Entrepreneur Wrangling

"Creativity" by Steven White During my side of the dinner conversations with my husband in the first months of my VT KnowledgeWorks member company start-up, I regaled him with tales of the new ideas I’d had that day, how I had implemented some of them and planned to implement others.  Known for his appreciative, jolly laugh, he chuckled and praised my innovation and creativity.

After a few months, he laughed less.  One night, after telling him of an idea I’d had and implemented for someone else, he asked, “And how are you getting paid for that?”

I was dumbfounded.  And hurt.  It was an idea.  Ideas are my lifeblood.  Ideas are treasures in and of themselves.  I am an entrepreneur with ideas.

(By the way, we went from a two-income household to a one-income household thanks to my husband’s willingness to be a sweat equity partner in my start-up.  Just an aside.)

My start-up will be sixteen months old at the end of this month and, as many start-ups do, I have taken on clients’ projects at low cost as proof-of-concept test cases.  As a service company, I need my services to work and I need my clients to be thrilled at how they work and at the experience they have while those services are working.  And to glowingly refer those services to others. 

My company has unique services and a unique business model so I can’t point to others’ success to demonstrate my company’s merit.  Other company founders choose other ways, but I have chosen to put my idea out there to test and prove its value rather than wait for others to see its value.  I am risking my time, talent and treasure on others' projects.  I could lose much and gain nothing.

My entrepreneurial clients have each told me recently of new ideas they’ve had.  They would welcome my appreciative, jolly praise for their innovation and creativity.  Ideas are their lifeblood.

I said, “Let’s think about this.  Help me see how that idea will contribute to generating revenue for the project we’re working on.”

What I wanted to ask was, “Why aren’t you putting all your time into the project we’re working on so you can get paid for it, so you can pay me?!”

Oh.  That's why my husband laughed less.

It's just not that simple for an entrepreneur.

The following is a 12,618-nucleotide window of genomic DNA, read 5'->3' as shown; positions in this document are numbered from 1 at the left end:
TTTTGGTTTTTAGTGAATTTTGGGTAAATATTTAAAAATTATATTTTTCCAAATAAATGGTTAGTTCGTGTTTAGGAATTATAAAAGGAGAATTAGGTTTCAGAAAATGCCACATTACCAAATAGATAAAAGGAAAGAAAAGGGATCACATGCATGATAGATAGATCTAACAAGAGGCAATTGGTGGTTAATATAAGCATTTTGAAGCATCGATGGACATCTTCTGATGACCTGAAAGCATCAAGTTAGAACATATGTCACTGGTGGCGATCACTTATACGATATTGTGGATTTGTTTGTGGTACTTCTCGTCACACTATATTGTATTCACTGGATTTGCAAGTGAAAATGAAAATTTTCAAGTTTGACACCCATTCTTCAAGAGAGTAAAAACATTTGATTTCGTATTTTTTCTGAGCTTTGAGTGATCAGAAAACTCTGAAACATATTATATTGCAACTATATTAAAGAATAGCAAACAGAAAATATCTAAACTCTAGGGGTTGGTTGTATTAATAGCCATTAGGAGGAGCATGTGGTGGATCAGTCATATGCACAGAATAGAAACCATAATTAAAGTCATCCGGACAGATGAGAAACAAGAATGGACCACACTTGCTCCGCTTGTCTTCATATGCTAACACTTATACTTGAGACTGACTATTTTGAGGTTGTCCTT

I have a very bright friend, married to a very bright husband, who gave birth to three bright children.  “It’s harder,” she says, “with smart people.”

How about with smart people who are creative?  And entrepreneurs?

Sheesh.

The blessing and burden of being a smart, creative entrepreneur is that from the fountain of many ideas also flows the few ideas that turn a trickle of a project into a cascading waterfall.

I know this, of course, because I am an entrepreneur.

How does one wrangle an entrepreneur? 

How does one honor the creative process that generates the business ideas and, at the same time, generate a revenue-producing business?  How does one balance the need for ideas to be unbound with the need for business ideas to be herded in the direction of a revenue stream?

For me, consciousness of this process – and of my husband’s sacrifice – helps me lavish my own praise on a particularly iridescent idea that jets from my glorious fountain of ideas.  Just for a moment.  Then I watch the fountain and reach in for the idea, perhaps less shiny but still colorful, that I think is most likely to generate revenue.  That's the one I implement.

I am a wrangled entrepreneur.

At dinner sixteen months after start-up, my husband and I now share three highlights of our days.  For me, the revenue of a relationship is intimacy.  Unbridled overflow washes us away from each other.  From the fountain of all possibilities, I pluck three plump rainbow trout on which we can feast together.

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Illustration credit:  Steven White

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VT KnowledgeWorks is a unique growth enhancement program open to entrepreneurs in the New River Valley of Virginia and beyond.  Acceleration center and incubation facilities are located in the Virginia Tech Corporate Research Center in Blacksburg, Virginia

VT KnowledgeWorks sponsors include Attaain, Inc., BB&T, Handshake 2.0, Harris Office Furniture, Hodges, Jones & Mabry, P.C., Latimer, Mayberry & Matthews IP Law, LeClairRyan, Science Applications International Corporation (SAIC) and The Becher Agency (TBA).

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Comments

  1. fantastic post. you really hit the nail on the head. I have run into the same problem time and again, especially when I was self-employed but also now in academia. I just never had the ability to pin it down so eloquently! now I find myself actively restricting my creative side to a few channels – though I still try to write down ideas that I really like, but don't see any avenue to the future (yet). thanks for sharing this!

    tim

  2. What a kind comment, Tim, thank you! And you point out a great way to "wrangle" creativity that I use, too. Just because I think it doesn't mean I have to do it – but I often love the idea anyway! I, too, write my ideas down. I put them on loose-leaf, or on paper from a tablet in which I punch holes, and keep them in a binder. I don't feel the idea is wasted this way, or feel sad about losing it. It's stored respectfully for future possible use!

    Felt very gratified to hear I wasn't alone in this. Thank you again for your thoughtful comment.

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